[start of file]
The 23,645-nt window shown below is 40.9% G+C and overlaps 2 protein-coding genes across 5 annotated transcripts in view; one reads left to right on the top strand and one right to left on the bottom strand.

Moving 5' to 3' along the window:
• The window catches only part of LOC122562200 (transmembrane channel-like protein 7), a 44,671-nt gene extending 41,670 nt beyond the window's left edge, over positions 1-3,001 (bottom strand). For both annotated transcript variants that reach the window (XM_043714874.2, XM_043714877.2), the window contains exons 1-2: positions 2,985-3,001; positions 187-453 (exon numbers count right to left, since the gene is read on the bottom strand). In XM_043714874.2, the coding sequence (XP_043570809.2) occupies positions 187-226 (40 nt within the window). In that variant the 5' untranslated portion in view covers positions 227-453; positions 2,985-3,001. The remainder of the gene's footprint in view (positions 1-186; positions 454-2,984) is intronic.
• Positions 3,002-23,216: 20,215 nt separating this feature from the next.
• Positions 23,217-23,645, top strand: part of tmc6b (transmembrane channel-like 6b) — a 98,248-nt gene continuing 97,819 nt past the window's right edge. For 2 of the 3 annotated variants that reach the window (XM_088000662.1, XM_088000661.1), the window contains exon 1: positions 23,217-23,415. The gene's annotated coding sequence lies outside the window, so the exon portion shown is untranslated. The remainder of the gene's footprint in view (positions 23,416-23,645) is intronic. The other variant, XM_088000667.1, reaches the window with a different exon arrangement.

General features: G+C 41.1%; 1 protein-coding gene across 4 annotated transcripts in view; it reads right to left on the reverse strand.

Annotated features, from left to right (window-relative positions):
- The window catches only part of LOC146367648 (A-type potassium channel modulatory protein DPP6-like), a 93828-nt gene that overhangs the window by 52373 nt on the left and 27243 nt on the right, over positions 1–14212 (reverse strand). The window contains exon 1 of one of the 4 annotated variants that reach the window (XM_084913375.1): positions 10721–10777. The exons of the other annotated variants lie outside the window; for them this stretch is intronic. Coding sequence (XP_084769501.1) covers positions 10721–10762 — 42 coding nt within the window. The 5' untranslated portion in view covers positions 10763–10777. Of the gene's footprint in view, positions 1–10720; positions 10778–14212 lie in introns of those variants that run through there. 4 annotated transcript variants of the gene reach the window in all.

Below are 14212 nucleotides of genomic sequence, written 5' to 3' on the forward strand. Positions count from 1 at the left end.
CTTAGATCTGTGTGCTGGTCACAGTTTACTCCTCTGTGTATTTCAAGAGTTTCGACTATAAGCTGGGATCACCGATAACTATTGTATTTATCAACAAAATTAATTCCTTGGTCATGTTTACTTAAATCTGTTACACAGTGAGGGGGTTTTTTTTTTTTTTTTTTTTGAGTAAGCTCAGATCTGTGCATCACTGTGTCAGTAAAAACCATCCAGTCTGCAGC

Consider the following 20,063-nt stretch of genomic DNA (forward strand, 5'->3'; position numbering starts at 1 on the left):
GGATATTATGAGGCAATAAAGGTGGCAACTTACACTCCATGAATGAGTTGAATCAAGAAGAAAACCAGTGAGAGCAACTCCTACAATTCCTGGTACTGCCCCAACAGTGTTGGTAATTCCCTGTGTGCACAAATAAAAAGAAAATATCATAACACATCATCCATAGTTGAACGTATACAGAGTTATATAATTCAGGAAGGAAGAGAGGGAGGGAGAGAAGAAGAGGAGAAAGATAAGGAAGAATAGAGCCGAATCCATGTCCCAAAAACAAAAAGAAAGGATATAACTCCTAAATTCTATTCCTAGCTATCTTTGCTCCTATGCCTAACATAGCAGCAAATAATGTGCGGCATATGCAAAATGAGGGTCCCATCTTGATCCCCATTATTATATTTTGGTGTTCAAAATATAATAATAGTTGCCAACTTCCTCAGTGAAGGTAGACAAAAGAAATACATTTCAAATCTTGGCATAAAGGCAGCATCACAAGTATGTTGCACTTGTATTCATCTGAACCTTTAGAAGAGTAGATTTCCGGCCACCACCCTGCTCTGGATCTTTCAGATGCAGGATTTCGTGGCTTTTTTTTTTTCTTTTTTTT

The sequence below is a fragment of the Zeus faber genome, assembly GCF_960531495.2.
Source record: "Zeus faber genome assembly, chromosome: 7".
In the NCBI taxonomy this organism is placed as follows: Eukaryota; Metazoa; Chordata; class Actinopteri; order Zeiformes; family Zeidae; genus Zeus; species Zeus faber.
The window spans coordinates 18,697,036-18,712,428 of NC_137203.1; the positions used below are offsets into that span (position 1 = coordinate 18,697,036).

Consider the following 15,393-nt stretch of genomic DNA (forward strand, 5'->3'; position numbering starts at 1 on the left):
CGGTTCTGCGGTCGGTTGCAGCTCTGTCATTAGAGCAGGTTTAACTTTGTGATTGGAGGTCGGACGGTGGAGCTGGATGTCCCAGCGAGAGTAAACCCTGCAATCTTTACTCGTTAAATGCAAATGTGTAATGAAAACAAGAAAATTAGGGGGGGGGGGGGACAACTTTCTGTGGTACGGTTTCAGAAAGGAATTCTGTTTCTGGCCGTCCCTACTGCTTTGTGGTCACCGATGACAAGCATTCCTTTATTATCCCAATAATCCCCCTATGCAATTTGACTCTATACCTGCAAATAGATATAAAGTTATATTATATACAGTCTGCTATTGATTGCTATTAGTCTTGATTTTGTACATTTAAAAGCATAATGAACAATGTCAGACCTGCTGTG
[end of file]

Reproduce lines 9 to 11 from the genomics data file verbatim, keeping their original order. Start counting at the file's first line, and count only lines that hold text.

Below are 14212 nucleotides of genomic sequence, written 5' to 3' on the forward strand. Positions count from 1 at the left end.
CTTAGATCTGTGTGCTGGTCACAGTTTACTCCTCTGTGTATTTCAAGAGTTTCGACTATAAGCTGGGATCACCGATAACTATTGTATTTATCAACAAAATTAATTCCTTGGTCATGTTTACTTAAATCTGTTACACAGTGAGGGGGTTTTTTTTTTTTTTTTTTTTGAGTAAGCTCAGATCTGTGCATCACTGTGTCAGTAAAAACCATCCAGTCTGCAGC

Consider the following 20,063-nt stretch of genomic DNA (forward strand, 5'->3'; position numbering starts at 1 on the left):